Fantasy Football Is Adult Christmas and the Draft Is Like New Year's Eve

Michael DezsoContributor IJuly 14, 2009

IRVING, TX - OCTOBER 26:  A Dallas Cowboys Cheerleader performs during a game against the Tampa Bay Buccaneers at Texas Stadium on October 26, 2008 in Irving, Texas.  (Photo by Ronald Martinez/Getty Images)

The new fantasy football magazines have been hitting the stores. And I have to fight the urge to start jumping up and down like Steve Martin in the Jerk, “The new phone books are here! The new phone books are here!” 

Like Christmas decorations, it seems to come earlier and earlier each year. But it fits because the fantasy draft has become my adult Christmas.

Adrian Peterson is going to be my Red Rider BB gun. 

But better than Christmas, our league has turned the draft into a bachelor party, without all that annoying ruin-your-life wedding aftermath.

The great thing about fantasy football, similar to golf, is that this is one of the most incomprehensible things for women to understand. I mean, most girls can vaguely grasp the game, but rarely the game within the game; and never the game made up about the statistics of the game.

My girlfriend can remember every date, every birthday, anniversary, the number of times I’ve helped with the dishes and the most minute detail of an argument from the last five years, but she still has to be explained the significance of .406, why OJ isn’t just the guy from the Naked Gun movies, and why Bill Russell wears so much jewelry in his pictures.

Like most women, she just doesn’t get it. And yet, there’s something oddly appealing about her. 

But in addition to the game being incomprehensible, the draft sounds so pathetic. A bunch of grown men standing around picking players based on their theoretical statistical output.

Harmless. So even the married guys can usually get a kitchen pass. And there’s no having to explain that you didn’t get a lap dance. 

But in preparation, here’s your guide to fantasy success.

Drafting is about value. It’s not so much about which players you get, but what round you get them. And there’s ways to get what you want more often. 

First, don’t do too much homework. If you’ve bought more than one magazine, you’re creating uncertainty. You want a draft board, not a panel discussion. 

Second, when you get to the actual draft, establish yourself as the Alpha Dog early. Call the entire first round.


Shake your head and laugh to yourself each time someone makes the pick. Quote obscure position coaching changes, “Yeah, but they changed tight end coaches and that’ll impact his third down conversions as they expect to give Eli more max protect.”

Ride anyone who makes a bad pick, especially if they’re picking in front of you. Make the mistake beat them twice. 

Third, be the ball. Let the other guy get distracted. In fact, distract him. Ask weird questions about the guy you want to slip right before they pick, “How is Peterson’s groin doing?”

“How do you think the shift from the 4-3 to the 3-4 is going to effect their sack totals?”

Make mythical trade offers. Make a rich offer “if a certain player is there.” Be tight-lipped. They’ll be wondering about which player you mean, and what they’ll be doing with all those picks, instead of what their team needs.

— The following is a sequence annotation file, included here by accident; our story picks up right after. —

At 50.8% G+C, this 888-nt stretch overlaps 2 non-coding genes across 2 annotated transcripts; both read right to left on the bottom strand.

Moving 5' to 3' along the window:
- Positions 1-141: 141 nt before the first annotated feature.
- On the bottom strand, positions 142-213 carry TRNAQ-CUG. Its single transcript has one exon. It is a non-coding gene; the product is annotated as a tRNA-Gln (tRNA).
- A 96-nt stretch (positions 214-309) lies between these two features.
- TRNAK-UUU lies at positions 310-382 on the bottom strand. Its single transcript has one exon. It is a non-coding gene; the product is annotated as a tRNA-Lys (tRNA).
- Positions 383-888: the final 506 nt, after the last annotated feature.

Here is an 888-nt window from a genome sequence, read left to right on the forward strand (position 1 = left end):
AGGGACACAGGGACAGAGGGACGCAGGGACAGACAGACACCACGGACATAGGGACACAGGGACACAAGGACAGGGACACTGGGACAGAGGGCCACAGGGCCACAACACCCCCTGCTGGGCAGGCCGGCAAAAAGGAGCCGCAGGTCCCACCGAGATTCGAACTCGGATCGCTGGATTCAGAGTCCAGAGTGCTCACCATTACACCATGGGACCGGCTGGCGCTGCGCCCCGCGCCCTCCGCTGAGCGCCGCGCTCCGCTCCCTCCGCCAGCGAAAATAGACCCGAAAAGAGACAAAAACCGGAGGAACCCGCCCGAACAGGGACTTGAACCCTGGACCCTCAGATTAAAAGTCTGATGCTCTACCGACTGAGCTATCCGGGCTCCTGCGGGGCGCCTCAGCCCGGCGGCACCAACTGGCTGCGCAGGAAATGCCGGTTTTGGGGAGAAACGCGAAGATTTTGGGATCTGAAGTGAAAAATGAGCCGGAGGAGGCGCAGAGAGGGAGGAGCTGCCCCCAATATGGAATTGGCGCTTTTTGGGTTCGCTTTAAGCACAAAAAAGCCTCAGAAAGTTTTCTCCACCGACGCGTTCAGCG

Then when it comes time to pick, say nevermind, he’s not there. Then they’ll feel like they’ve just missed it, and think they have a buncha losers to choose from. 

Fourth, stay off your favorite team and out of your division. It’s not just the tendency for you to overvalue your favorite players. It makes the rooting weird. You start hoping the Pats win a shootout vs. pitch a shut-out. There’s times when you think, well, we lost, but Branch went for a buck and a quarter and a TD, so…Or worse, you lose a division game and are happy because Ronnie Brown went over the century mark and two scores.

Now there is a reason to pick FROM your team's division, which is you know the teams the best, and can effectively scout up to four teams. But if that's the case, I'm taking my guys. I'm a Longhorn and a Cowboys fan, I'm taking Roy Williams in the third. Still, got to be careful.  

Fifth, do a mock draft and see where the talent drops off. Knowing where the breaks are can dictate which positions you should fill at certain points in the draft.

For example, there are about five elite wide receivers, and then after that, there are 15 that are the same. If you can get one of the five, you go for it. If you can’t, then waiting is a better strategy.

To me this is the key to how you answer the “what do I take in the first few rounds” question. At some point in the first round it will make more sense to not default to best available RB.

Finally, when all else fails, do exactly what the book tells you. My buddy James won the whole damn league by drafting that way, no trades, no major waiver wire additions, straight rank order.

Then the bastard doubles up and wins the NCAA bracket.

He doesn’t know the first damn thing about these teams.

I have a contract out on him. 

But regardless how it all turns out this year, the fantasy draft is upon us.

Plan ahead. Make it memorable.  

In our league, we’ve had guys participate from Iraq and Afghanistan. I mean, nothing says your country is totally screwed quite like your opposition being able to surf the Web and play fantasy football in their downtime.

Like, um, yeah, I guess we can take time out to overthrow your government, but let me see if the Vikings score first.

This year we’re holding the draft on a party boat in the middle of Lake Travis in Austin, Texas, and to quote Incredibad, “I’m the king of the world on a boat like Leo. If you’re on the shore, then you’re sure not me-oh!” 

God I love football season.

And as always, I’d like to dedicate this post to Martellus Bennett of the Dallas Cowboys. “High and tight, Martellus. High and tight.”